You know you don't have to be famous. You just have to make your mother and father proud of you, and you already have.

President Barack Obama, University of Michigan, 2010: This democracy we have is a precious thing. For all the arguments and all the doubts and all the cynicism that's out there today, we should never forget that as Americans, we enjoy more freedoms and opportunities than citizens in any other nation on Earth. We are free to speak our mind and worship as we please; to choose our leaders and criticize them if they let us down. We have the chance to get an education, work hard, and give our children a better life.

None of this came easy … America's success has never been a given. Our nation's destiny has never been certain. What is certain — what has always been certain — is our ability to shape that destiny … That is what makes us American — our ability at the end of the day to look past all of our differences and all of our disagreements and still forge a common future. That task is now in your hands…

If you are as willing, as past generations were willing, to contribute part of your life to the life of this country, then I, like President Kennedy, still believe we can.

Ellen DeGeneres, Tulane, 2009: My idea of success is different today. And as you grow, you’ll realize the definition of success changes. For many of you, today, success is being able to hold down 20 shots of tequila. For me, the most important thing in your life is to live your life with integrity, and not to give in to peer pressure. To try to be something that you’re not. To live your life as an honest and compassionate person. To contribute in some way.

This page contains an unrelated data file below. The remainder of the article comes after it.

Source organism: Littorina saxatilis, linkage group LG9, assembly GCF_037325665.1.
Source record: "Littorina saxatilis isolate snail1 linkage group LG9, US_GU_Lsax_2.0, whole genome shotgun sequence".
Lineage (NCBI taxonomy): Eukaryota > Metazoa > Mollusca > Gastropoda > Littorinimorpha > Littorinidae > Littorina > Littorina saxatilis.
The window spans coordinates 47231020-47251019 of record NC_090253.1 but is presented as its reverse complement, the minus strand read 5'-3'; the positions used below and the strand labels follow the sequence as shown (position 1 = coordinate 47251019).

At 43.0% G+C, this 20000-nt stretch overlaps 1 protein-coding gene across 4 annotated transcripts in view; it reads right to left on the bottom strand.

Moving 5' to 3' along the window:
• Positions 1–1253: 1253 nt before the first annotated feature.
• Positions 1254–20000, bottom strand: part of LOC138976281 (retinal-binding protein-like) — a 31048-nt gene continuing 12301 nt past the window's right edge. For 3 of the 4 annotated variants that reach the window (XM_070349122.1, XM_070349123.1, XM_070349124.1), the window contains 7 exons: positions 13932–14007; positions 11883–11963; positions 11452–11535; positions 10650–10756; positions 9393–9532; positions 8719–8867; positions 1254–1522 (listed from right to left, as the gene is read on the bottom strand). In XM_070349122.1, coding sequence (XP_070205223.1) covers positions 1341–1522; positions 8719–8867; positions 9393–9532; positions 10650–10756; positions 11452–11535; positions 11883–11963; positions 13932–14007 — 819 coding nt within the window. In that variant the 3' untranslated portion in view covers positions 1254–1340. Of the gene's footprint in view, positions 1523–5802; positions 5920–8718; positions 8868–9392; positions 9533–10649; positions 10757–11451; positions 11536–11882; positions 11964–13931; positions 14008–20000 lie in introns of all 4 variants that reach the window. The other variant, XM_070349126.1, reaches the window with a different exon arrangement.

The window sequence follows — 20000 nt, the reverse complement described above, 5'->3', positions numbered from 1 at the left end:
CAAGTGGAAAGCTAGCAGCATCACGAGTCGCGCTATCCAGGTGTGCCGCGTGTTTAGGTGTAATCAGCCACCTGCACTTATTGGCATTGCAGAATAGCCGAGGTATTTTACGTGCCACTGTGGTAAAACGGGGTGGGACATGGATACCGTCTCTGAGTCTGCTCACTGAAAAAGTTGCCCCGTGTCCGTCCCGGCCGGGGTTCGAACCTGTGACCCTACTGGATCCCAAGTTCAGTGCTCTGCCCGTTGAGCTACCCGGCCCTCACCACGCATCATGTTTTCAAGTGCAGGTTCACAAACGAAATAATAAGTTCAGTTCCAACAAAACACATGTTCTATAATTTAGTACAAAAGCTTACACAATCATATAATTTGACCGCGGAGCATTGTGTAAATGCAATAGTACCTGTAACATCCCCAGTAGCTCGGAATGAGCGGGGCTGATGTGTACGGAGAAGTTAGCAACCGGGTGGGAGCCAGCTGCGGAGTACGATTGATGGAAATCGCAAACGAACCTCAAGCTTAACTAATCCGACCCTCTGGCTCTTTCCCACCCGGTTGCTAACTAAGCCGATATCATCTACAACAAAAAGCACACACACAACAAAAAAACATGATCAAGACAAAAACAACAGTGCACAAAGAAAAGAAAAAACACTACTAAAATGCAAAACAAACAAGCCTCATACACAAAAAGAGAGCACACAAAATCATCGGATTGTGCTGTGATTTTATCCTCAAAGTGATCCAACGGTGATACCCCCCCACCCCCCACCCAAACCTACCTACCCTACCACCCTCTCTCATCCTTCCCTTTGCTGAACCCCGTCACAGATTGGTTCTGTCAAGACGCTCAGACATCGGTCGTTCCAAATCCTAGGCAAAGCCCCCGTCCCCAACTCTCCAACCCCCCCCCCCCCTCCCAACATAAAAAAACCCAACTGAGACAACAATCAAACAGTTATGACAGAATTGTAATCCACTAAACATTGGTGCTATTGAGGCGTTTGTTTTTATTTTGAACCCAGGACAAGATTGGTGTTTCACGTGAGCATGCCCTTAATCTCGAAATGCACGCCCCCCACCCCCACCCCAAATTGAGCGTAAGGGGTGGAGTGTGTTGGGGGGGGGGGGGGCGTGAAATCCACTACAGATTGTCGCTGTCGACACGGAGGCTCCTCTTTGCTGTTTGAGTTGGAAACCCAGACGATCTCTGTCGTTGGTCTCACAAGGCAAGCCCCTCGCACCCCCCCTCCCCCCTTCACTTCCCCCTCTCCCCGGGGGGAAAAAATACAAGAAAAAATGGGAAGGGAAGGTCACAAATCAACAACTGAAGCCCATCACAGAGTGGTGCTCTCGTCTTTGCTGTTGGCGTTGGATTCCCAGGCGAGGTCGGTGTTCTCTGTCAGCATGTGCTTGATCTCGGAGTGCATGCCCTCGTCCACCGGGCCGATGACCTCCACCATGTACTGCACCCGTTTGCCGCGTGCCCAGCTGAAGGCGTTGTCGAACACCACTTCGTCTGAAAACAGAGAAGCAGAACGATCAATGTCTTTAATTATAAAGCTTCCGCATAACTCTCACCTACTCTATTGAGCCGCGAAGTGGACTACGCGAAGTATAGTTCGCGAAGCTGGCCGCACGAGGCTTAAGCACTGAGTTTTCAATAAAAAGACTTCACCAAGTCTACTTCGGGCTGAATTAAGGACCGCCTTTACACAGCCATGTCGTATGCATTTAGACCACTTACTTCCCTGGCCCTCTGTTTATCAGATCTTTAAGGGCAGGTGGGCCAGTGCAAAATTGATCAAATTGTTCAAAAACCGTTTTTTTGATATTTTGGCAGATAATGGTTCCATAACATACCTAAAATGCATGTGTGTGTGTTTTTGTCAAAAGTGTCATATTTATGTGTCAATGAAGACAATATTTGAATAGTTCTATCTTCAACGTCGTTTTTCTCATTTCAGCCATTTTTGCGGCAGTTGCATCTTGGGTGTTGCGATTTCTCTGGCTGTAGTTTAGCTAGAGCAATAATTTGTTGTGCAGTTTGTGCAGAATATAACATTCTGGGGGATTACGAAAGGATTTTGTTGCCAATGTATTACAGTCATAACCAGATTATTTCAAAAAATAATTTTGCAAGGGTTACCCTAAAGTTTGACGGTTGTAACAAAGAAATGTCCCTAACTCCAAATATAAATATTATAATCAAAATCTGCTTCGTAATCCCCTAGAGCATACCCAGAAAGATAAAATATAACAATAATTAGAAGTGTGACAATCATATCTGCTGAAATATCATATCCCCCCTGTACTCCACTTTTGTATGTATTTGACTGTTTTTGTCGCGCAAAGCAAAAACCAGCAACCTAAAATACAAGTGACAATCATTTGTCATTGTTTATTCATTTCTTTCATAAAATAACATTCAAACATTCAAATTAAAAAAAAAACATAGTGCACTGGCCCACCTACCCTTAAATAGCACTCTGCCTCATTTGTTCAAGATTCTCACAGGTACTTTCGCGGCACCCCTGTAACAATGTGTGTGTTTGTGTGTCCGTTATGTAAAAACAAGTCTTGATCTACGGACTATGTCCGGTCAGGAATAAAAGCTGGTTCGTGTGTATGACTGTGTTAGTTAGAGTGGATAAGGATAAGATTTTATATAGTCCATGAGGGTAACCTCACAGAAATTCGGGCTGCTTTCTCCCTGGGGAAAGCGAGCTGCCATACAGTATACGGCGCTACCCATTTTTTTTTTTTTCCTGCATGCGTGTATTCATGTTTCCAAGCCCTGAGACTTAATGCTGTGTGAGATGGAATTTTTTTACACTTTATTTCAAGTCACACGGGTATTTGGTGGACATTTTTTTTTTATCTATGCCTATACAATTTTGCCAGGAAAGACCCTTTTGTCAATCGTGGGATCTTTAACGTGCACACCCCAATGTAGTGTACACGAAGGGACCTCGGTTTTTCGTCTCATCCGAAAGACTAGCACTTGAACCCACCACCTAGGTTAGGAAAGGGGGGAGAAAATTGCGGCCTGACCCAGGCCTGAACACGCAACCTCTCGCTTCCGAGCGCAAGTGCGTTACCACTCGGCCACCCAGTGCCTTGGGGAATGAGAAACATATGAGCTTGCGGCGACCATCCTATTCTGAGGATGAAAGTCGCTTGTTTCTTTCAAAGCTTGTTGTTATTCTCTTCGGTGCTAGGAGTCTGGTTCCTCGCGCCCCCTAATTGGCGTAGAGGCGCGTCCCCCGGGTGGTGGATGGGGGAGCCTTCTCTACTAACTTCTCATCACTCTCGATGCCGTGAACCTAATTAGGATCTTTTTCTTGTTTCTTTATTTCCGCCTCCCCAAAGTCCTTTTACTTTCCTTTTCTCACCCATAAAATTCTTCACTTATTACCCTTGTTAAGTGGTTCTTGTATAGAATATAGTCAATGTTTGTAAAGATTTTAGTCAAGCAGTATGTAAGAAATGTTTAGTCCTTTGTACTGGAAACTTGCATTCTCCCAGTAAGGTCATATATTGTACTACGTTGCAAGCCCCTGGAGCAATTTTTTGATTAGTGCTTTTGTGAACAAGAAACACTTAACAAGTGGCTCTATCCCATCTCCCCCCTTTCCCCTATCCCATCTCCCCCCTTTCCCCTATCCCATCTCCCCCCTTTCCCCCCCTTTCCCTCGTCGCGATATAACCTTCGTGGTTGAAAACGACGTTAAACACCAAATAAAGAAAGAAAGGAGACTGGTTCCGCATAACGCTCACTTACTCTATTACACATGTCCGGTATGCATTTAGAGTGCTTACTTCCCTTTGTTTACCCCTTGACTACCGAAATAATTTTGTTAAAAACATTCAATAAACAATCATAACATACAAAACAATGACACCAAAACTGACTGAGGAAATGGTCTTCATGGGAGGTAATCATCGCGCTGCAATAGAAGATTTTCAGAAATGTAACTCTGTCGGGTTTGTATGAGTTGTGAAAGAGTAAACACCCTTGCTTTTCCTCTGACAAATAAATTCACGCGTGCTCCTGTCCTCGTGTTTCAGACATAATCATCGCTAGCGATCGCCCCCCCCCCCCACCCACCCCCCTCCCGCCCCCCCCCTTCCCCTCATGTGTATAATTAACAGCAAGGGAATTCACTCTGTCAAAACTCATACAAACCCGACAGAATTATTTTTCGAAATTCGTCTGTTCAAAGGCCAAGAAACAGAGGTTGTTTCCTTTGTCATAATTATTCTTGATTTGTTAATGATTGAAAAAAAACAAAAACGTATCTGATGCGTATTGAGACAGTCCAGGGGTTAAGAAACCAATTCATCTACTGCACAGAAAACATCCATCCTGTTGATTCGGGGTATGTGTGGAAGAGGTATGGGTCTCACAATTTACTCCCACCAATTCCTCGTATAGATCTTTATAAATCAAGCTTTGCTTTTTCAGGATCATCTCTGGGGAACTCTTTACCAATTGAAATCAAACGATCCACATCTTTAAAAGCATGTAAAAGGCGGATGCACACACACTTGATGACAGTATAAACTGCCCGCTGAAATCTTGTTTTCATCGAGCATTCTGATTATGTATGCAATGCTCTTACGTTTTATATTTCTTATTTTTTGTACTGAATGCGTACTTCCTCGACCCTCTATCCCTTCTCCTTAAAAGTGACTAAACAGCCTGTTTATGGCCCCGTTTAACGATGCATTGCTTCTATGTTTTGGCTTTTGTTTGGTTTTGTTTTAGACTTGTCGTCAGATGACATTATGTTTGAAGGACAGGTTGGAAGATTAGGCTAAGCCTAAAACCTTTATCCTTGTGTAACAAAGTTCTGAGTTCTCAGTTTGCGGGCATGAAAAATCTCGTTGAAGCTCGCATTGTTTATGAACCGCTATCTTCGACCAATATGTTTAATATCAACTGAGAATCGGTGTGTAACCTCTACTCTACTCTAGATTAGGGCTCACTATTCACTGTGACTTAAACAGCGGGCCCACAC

So to conclude my conclusion: Follow your passion, stay true to yourself. Never follow anyone else’s path, unless you’re in the woods and you’re lost and you see a path, and by all means you should follow that. Don’t give advice, it will come back and bite you in the ass. Don’t take anyone’s advice. So my advice to you is to be true to yourself and everything will be fine.

Bill Gates, Harvard, 2007: My mother, who was filled with pride the day I was admitted here, never stopped pressing me to do more for others. A few days before my wedding, she hosted a bridal event, at which she read aloud a letter about marriage that she had written to Melinda. My mother was very ill with cancer at the time, but she saw one more opportunity to deliver her message, and at the close of the letter she said: From those to whom much is given, much is expected …

… You graduates are coming of age in an amazing time … you have technology that members of my class never had. You have awareness of global inequity, which we did not have. And with that awareness, you likely also have an informed conscience that will torment you if you abandon these people whose lives you could change with very little effort. You have more than we had; you must start sooner, and carry on longer.